Political observers knew it was coming, but maybe not so blatantly. Democratic Senate primary challenger Rep. Rob Andrews has hit incumbent Frank Lautenberg, 84, directly on his age.
In the Democratic Senate race so far, Andrews has couched the sticky issue of Lautenberg’s age in other language, using terminology like “energy” and lamenting what he called Lautenberg’s “stale, tired, old politics.”
But with two weeks to go before primary day, a new television ad from the Andrews camp skips the euphemisms altogether.
The 30-second spot begins by mentioning Lautenberg’s 1982 campaign against Millicent Fenwick, who was 72 at the time. Lautenberg was 58, and made Fenwick’s senior citizen status an issue. The ad called the race “one of the low points in New Jersey political history” and insinuates that Lautenberg holds a double standard with men and women with regard to their age.
“Using not so veiled language, Lautenberg actually says it’s ok for a man to make fun of a woman’s age,” said the announcer’s voice on the ad. “Now Lautenberg will be 91 at the end of his term. Ninety-one. Newspapers have said it’s time for a change. It’s hard when your own words come back to haunt you, isn’t it, Mr. Lautenberg?”
If he wins reelection, Lautenberg, whose birthday is January 23rd, will actually be three weeks shy of his 91st birthday by the time his next term is up.
Most of the ad showed a picture of the 58-year-old Lautenberg next to a photograph of Fenwick, but at the end replaced it with a more recent photograph of the Senator.
The age issue could be a vulnerability for Lautenbreg, with recent polls from Rutgers University and Quinnipiac University showing that a majority of voters think he’s too old to run again. A Monmouth University poll, however, found that voters did not think Lautenberg was too old, and a recent Bergen Record poll said the same.
The Record poll put Lautenberg’s support at 49% to Andrews’s 19%, while Morristown Mayor Donald Cresitello, who’s running a long-shot campaign for the nomination, garnered 7% support.
So far, Andrews and Lautenberg have each put out two advertisements: one positive, and one negative. Lautenberg’s negative ad hit on the consistent theme of his campaign: tying Andrews to his help writing the Iraq War Resolution, and noting his support for the Bush Administration’s policies on the conflict until 2005.
Just yesterday, Lautenberg’s campaign put out a press release highlighting Andrews’s statements in the run up to the war and very recent statements in a Gannett News Service article where he said “"I think I made the right decision.” The press release also noted that Andrews told the Star-Ledger last month that age wouldn’t be a focus of his campaign.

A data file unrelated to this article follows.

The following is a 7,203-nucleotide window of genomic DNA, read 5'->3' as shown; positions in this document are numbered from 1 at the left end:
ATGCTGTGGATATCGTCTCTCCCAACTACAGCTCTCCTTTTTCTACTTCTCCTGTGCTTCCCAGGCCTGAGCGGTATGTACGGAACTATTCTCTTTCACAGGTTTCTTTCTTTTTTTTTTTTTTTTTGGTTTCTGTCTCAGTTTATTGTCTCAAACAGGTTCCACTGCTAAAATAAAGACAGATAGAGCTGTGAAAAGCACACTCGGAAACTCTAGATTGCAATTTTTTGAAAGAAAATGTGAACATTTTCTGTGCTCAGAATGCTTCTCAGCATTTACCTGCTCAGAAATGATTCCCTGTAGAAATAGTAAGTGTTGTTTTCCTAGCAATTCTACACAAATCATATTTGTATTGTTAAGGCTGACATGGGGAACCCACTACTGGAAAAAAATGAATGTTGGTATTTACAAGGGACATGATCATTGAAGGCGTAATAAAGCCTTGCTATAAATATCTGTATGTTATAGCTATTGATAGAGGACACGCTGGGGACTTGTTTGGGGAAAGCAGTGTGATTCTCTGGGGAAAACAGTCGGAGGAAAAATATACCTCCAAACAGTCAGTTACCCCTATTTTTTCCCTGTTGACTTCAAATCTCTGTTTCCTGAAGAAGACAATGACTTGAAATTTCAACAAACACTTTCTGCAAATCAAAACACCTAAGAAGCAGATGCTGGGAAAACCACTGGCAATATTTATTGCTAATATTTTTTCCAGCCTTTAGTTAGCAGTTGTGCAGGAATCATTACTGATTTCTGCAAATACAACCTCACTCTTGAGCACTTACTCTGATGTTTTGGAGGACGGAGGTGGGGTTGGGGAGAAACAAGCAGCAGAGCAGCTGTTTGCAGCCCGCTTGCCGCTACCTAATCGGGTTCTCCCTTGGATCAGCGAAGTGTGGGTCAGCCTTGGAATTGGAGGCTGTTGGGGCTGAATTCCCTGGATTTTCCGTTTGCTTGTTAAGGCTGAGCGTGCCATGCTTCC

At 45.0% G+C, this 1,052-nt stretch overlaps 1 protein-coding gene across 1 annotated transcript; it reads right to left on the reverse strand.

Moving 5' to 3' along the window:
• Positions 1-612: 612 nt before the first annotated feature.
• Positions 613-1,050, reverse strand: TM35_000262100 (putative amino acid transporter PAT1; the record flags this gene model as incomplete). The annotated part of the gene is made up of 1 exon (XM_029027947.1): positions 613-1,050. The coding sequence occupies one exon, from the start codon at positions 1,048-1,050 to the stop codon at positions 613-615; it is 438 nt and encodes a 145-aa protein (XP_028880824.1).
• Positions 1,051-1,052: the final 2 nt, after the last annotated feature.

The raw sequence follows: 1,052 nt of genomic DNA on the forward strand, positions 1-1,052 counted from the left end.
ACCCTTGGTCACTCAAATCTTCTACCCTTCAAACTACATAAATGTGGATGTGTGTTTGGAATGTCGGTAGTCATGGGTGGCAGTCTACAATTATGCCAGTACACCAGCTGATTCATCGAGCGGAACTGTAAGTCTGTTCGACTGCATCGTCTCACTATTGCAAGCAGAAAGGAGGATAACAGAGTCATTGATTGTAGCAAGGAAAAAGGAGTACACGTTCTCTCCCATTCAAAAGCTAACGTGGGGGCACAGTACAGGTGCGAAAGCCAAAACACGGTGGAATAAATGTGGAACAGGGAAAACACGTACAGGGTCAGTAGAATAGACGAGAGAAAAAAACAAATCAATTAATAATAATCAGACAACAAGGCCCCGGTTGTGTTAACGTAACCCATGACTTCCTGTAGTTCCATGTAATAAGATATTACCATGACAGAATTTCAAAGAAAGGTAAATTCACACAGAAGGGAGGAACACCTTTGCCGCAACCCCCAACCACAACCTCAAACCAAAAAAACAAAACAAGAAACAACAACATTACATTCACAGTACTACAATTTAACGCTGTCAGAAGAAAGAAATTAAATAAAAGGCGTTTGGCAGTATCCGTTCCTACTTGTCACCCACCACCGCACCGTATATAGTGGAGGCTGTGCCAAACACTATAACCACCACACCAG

Another Lautenberg press release went on to tie Andrews to Bush on economic policies, noting his support for the repeal of the Estate Tax in 2001.
Lautenberg spokeswoman Julie Roginsky took offense what she said was implied sexism in the ad.
"Rob Andrews has shown contempt for the truth and contempt for New Jersey's women. Andrews’s ad is false and desperate, and it is offensive that Andrews' expects that women will buy into his outlandish, old politics attack using age and gender to divide,” she said. “Rob Andrews' record on voting with Gingrich to cut schools lunches and working with Bush to mislead us into war is indefensible- so all he can do is get in the gutter. Andrews can't talk about issues so he'll lie about Frank Lautenberg.”
Although the Andrews camp did not provide any quotes of Lautenberg making sexist remarks in the 1982 campaign, they referred to a blog by Star-Ledger columnist Kathleen O’Brien. O’Brien said that Lautenberg was “profoundly sexist” because he considered 72 too old for a woman to be elected to the Senate in his first race, but at 84 considers himself fit for office.”
“This script was actually drafted by Frank Lautenberg in 1982. You could say he was our ghost writer,” said Andrews campaign Chairman Michael Murphy. “Frank Lautenberg’s attacks on Mrs. Fenwick’s age, character and gender were mean-spirited, and now 26 years later he’s being reminded of how he conducted his first US Senate campaign,”